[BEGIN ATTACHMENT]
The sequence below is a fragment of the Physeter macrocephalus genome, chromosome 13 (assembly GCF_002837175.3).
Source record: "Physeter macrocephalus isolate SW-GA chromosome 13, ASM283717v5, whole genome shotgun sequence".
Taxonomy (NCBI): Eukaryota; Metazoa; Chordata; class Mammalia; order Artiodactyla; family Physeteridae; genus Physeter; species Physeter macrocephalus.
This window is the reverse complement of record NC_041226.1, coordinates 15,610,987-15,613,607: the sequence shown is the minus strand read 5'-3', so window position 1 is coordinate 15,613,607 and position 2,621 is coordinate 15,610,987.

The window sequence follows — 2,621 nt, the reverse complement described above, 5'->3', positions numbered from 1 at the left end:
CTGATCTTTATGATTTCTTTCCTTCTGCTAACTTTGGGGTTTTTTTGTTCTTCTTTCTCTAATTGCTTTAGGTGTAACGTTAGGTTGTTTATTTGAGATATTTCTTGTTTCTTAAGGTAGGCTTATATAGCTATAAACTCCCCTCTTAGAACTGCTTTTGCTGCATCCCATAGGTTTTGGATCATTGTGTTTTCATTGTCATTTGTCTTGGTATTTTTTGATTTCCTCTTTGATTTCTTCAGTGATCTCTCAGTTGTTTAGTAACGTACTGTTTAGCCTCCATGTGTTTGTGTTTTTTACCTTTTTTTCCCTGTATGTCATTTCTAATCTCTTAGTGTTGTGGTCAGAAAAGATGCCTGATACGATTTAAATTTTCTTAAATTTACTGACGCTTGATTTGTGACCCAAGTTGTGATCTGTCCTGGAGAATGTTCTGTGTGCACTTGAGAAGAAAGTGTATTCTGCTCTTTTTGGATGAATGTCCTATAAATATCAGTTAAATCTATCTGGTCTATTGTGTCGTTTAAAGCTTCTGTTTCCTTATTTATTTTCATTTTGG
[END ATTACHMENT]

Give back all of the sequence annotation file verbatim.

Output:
The sequence below is a fragment of the Physeter macrocephalus genome, chromosome 13 (assembly GCF_002837175.3).
Source record: "Physeter macrocephalus isolate SW-GA chromosome 13, ASM283717v5, whole genome shotgun sequence".
Taxonomy (NCBI): Eukaryota; Metazoa; Chordata; class Mammalia; order Artiodactyla; family Physeteridae; genus Physeter; species Physeter macrocephalus.
This window is the reverse complement of record NC_041226.1, coordinates 15,610,987-15,613,607: the sequence shown is the minus strand read 5'-3', so window position 1 is coordinate 15,613,607 and position 2,621 is coordinate 15,610,987.

The window sequence follows — 2,621 nt, the reverse complement described above, 5'->3', positions numbered from 1 at the left end:
CTGATCTTTATGATTTCTTTCCTTCTGCTAACTTTGGGGTTTTTTTGTTCTTCTTTCTCTAATTGCTTTAGGTGTAACGTTAGGTTGTTTATTTGAGATATTTCTTGTTTCTTAAGGTAGGCTTATATAGCTATAAACTCCCCTCTTAGAACTGCTTTTGCTGCATCCCATAGGTTTTGGATCATTGTGTTTTCATTGTCATTTGTCTTGGTATTTTTTGATTTCCTCTTTGATTTCTTCAGTGATCTCTCAGTTGTTTAGTAACGTACTGTTTAGCCTCCATGTGTTTGTGTTTTTTACCTTTTTTTCCCTGTATGTCATTTCTAATCTCTTAGTGTTGTGGTCAGAAAAGATGCCTGATACGATTTAAATTTTCTTAAATTTACTGACGCTTGATTTGTGACCCAAGTTGTGATCTGTCCTGGAGAATGTTCTGTGTGCACTTGAGAAGAAAGTGTATTCTGCTCTTTTTGGATGAATGTCCTATAAATATCAGTTAAATCTATCTGGTCTATTGTGTCGTTTAAAGCTTCTGTTTCCTTATTTATTTTCATTTTGG